- Seed-DB Investor Graph: EXCLUSIVE first look
- “Zombie VC” s**tstorm & Crunchbase data
- TechStars expands by merging with existing programs
Seed-DB Investor Graph — EXCLUSIVE first look
I’m pleased to announce the launch of the Seed-DB Investor Graph! The Investor Graph shows the web of VC and angel funding, by detailing who has funded which accelerators/companies as well as which round (seed, a, b, etc.) and when the funding occurred.
Diving into the data of individual investors, you can see that Google Ventures has funded companies from a number of different accelerators. In contrast, Andreessen Horowitz generally only funds companies from Y Combinator, though with some exceptions.
From a different viewpoint, entrepreneurs might be interested in which investors actually fund companies from different accelerators. (Not just who shows up to the Demo Days, for instance.) In the Investor Graph you can see that Angelpad has a fairly diverse group of investors that have funded their companies. Though I’m not going to name names, this tends to be a very different story for newer/smaller accelerators.
Finally, the individual company pages have now been upgraded to show information on funding rounds. For example, Songkick shows their progression from a Y Combinator investment in 2007 through to further investment by Index Ventures in 2008 and a large investment by Sequoia Capital in 2012. Alexa traffic rank charts and Compete unique visitor charts have been included.
The Investor Graph is still in its earliest stages. There are still some intermittent bugs I’m trying to quash, and there is a lot of functionality and visualization that I could potentially build. But in the spirit of a minimum viable product, please let me know what would be useful to you. (Or if you experience any bugs! Though typically re-loading the page resolves the error.)
“Zombie VC” s**tstorm & Crunchbase data
Danielle Morrill of Referly has recently been on a blogging tear, and in the meantime been kicking up a bit of a s**tstorm in some VC/Angel circles. It all started with her excellent post about zombie startups. (A future project for Seed-DB is to better identify potential dead/zombie startups._
But last week Danielle posted about zombie VC’s which seem to have touched a nerve for two reasons. One — she programatically went through Crunchbase to identify active vs. inactive VC’s. This didn’t work because of Crunchbase’s data, which I’ll discuss further below. Two — she called out the zombie VC’s instead of focusing on the active VC’s. Focusing on the negative just opened her up to further sensationalism, though I’m guessing it certainly drove pageviews!
Through Seed-DB I’ve been deeply enmeshed in Crunchbase data for the past year, so I think I have some unique insights. The fundamental thing about Crunchbase is that:
Crunchbase data is largely accurate, but often incomplete.
Where people have taken the time to contribute information/data, the entries are pretty good. But so, so many companies (even companies with good funding) simply don’t have data in Crunchbase. The biggest sin I’ve seen in Crunchbase data is duplication, of funding rounds, of investors, even companies. For example, Danielle’s company Refer.ly has two entries in Crunchbase, and the active/maintained entry has duplicated funding information which makes it appear that Refer.ly has raised two $1million rounds instead of just one $1million round. For Danielle, when it came time to determine algorithmically which VC’s were “zombie” VCs, the incompleteness of Crunchbase meant that active VC’s were mistakenly identified as “zombies”. But in a brilliant marketing strategy, the sensationalism of the headline and initial results meant that a lot of these VCs were very… motivated… to get in touch with her to correct the results!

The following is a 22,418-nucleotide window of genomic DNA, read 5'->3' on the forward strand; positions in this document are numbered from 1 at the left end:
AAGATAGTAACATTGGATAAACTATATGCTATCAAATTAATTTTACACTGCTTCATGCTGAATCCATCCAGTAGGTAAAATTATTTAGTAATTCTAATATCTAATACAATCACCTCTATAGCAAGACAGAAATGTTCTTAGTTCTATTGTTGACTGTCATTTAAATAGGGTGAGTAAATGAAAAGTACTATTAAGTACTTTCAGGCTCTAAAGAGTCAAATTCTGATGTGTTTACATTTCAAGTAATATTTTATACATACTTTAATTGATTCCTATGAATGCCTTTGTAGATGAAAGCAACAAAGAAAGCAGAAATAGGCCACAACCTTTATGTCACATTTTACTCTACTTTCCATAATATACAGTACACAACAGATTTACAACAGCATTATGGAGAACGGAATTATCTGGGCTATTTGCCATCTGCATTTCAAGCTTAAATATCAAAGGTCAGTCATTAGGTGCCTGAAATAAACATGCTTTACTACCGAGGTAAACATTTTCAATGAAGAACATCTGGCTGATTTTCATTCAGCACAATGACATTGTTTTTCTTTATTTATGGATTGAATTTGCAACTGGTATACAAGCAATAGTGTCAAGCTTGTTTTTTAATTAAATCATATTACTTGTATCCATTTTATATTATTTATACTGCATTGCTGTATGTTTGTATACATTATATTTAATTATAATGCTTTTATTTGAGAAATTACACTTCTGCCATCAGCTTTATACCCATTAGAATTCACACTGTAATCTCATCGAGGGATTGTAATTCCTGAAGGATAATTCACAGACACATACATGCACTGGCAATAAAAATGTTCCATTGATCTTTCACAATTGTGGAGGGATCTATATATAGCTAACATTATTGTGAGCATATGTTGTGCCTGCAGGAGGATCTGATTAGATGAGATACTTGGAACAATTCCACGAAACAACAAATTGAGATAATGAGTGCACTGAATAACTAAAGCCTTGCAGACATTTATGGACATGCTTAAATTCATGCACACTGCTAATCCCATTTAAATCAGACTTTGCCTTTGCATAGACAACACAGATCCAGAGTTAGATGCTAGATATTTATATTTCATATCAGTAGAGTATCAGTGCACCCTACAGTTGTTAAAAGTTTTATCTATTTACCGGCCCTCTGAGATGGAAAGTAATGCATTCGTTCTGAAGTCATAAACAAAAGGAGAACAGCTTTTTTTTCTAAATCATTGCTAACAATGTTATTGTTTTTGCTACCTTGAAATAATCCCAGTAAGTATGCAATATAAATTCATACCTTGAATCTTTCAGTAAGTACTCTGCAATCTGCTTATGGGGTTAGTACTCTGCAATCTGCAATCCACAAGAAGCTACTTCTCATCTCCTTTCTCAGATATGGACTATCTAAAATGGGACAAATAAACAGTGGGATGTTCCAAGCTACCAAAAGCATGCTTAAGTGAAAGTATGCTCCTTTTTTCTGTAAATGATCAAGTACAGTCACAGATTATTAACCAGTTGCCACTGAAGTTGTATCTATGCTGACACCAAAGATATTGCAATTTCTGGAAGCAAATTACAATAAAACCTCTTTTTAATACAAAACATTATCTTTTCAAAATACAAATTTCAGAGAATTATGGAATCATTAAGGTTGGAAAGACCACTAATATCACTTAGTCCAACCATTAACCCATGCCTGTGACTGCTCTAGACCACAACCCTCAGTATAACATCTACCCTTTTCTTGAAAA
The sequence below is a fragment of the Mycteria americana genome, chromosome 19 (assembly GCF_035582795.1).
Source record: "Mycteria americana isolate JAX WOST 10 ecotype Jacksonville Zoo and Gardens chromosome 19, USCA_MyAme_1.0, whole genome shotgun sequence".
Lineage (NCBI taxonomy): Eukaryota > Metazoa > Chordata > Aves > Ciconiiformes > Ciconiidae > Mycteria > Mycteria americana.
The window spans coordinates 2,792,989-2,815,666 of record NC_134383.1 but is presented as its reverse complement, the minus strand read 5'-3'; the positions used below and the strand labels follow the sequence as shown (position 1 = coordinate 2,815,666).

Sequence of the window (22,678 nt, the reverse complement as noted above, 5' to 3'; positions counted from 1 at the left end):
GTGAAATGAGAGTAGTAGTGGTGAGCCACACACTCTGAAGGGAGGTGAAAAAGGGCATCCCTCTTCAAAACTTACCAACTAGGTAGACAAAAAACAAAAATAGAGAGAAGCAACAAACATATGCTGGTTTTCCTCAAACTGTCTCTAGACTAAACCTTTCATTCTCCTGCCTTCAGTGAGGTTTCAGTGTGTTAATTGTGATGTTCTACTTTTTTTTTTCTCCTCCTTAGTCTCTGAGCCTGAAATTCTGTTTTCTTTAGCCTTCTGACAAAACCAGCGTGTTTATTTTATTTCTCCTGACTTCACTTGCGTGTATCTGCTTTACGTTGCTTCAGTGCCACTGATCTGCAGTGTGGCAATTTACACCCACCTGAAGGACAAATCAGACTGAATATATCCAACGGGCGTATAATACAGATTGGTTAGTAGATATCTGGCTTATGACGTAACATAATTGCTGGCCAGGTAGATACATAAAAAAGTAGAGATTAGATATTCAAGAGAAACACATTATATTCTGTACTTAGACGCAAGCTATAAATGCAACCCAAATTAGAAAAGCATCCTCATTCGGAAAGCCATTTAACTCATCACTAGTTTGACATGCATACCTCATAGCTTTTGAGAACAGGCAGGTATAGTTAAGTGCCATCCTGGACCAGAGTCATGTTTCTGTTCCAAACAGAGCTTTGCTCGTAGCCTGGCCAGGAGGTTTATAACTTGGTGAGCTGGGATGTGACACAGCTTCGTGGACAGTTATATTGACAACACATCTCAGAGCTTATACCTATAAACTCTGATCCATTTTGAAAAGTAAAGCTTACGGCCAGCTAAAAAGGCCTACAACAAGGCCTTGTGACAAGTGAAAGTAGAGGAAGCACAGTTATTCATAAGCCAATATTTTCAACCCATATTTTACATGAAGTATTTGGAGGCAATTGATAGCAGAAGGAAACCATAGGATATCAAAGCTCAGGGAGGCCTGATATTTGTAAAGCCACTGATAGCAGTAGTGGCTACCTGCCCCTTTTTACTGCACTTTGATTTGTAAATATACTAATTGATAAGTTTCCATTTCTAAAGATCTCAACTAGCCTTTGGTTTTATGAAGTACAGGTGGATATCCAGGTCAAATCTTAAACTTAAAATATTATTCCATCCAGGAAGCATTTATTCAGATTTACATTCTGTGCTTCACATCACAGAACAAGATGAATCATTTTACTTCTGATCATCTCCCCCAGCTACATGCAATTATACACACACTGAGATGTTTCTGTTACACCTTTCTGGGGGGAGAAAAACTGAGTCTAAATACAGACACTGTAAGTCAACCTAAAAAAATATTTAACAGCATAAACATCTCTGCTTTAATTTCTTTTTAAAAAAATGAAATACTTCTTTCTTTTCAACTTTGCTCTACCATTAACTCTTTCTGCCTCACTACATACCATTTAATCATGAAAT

Like Danielle, I think Crunchbase is an absolute treasure for the startup community, but data from it needs to be understood in context of “largely accurate, but often incomplete”.
TechStars has been growing since it established itself in Boulder in 2007. However, creating a new program from scratch in a new city certainly requires significant investment, both in cash, facilities and most importantly people. Over the last 3 months, TechStars has expanded in a big way by merging with existing successful seed accelerators; Excelerate Labs is now TechStars Chicago while Springboard is now TechStars London. Expanding this way has interesting benefits for both parties.
Excelerate Labs and Springboard were both running very well-regarded accelerators in Chicago and London/Cambridge, respectively. But with over 150 different accelerators around the world, it’s difficult to rise above the fray. Merging with TechStars linked Excelerate & Springboard to a large and growing brand that can help drive even higher quality dealflow to and through their programs. Additionally, TechStars has developed expertise and an organization that’s engineered to support startups regardless of location or program.
By merging with existing programs, TechStars has removed the risk and limited the investment necessary to expand. Since TechStars runs/fosters the Global Accelerator Network, popular amongst accelerator program administrators, they naturally have developed relationships that will allow them to do this more easily in the future. It is quickly making TechStars a well-known institution around the world, and I’m sure having positive benefits for TechStars dealflow.
I suspect what TechStars is doing now would benefit other accelerator brands as well and we could see a new trend of brand consolidation emerging in the next 1–3 years.